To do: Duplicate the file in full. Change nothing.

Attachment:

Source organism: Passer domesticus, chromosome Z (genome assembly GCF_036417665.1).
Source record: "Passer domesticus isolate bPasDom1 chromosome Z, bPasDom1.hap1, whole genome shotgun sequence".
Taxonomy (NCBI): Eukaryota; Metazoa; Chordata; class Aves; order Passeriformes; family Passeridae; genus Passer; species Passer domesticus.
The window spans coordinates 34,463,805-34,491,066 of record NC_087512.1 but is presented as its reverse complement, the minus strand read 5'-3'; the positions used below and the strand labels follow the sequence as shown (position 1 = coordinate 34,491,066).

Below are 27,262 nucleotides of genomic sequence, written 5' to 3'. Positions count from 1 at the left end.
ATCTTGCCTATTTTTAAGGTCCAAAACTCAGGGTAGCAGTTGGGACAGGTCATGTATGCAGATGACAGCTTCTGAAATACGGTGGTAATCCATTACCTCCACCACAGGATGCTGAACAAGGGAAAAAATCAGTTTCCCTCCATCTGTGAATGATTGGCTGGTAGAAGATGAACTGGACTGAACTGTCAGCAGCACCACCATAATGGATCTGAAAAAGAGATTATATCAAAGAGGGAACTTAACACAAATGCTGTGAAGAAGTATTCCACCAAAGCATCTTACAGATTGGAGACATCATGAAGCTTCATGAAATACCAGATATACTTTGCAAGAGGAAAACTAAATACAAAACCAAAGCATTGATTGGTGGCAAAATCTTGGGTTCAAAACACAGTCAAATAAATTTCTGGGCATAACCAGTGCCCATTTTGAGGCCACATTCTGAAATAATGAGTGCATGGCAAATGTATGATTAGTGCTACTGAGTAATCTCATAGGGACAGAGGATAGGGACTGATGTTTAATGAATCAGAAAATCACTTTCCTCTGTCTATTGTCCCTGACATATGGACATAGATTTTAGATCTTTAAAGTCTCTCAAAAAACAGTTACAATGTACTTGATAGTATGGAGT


Source organism: Passer domesticus, chromosome Z (genome assembly GCF_036417665.1).
Source record: "Passer domesticus isolate bPasDom1 chromosome Z, bPasDom1.hap1, whole genome shotgun sequence".
Taxonomy (NCBI): Eukaryota; Metazoa; Chordata; class Aves; order Passeriformes; family Passeridae; genus Passer; species Passer domesticus.
The window spans coordinates 34,463,805-34,491,066 of record NC_087512.1 but is presented as its reverse complement, the minus strand read 5'-3'; the positions used below and the strand labels follow the sequence as shown (position 1 = coordinate 34,491,066).

Below are 27,262 nucleotides of genomic sequence, written 5' to 3'. Positions count from 1 at the left end.
ATCTTGCCTATTTTTAAGGTCCAAAACTCAGGGTAGCAGTTGGGACAGGTCATGTATGCAGATGACAGCTTCTGAAATACGGTGGTAATCCATTACCTCCACCACAGGATGCTGAACAAGGGAAAAAATCAGTTTCCCTCCATCTGTGAATGATTGGCTGGTAGAAGATGAACTGGACTGAACTGTCAGCAGCACCACCATAATGGATCTGAAAAAGAGATTATATCAAAGAGGGAACTTAACACAAATGCTGTGAAGAAGTATTCCACCAAAGCATCTTACAGATTGGAGACATCATGAAGCTTCATGAAATACCAGATATACTTTGCAAGAGGAAAACTAAATACAAAACCAAAGCATTGATTGGTGGCAAAATCTTGGGTTCAAAACACAGTCAAATAAATTTCTGGGCATAACCAGTGCCCATTTTGAGGCCACATTCTGAAATAATGAGTGCATGGCAAATGTATGATTAGTGCTACTGAGTAATCTCATAGGGACAGAGGATAGGGACTGATGTTTAATGAATCAGAAAATCACTTTCCTCTGTCTATTGTCCCTGACATATGGACATAGATTTTAGATCTTTAAAGTCTCTCAAAAAACAGTTACAATGTACTTGATAGTATGGAGT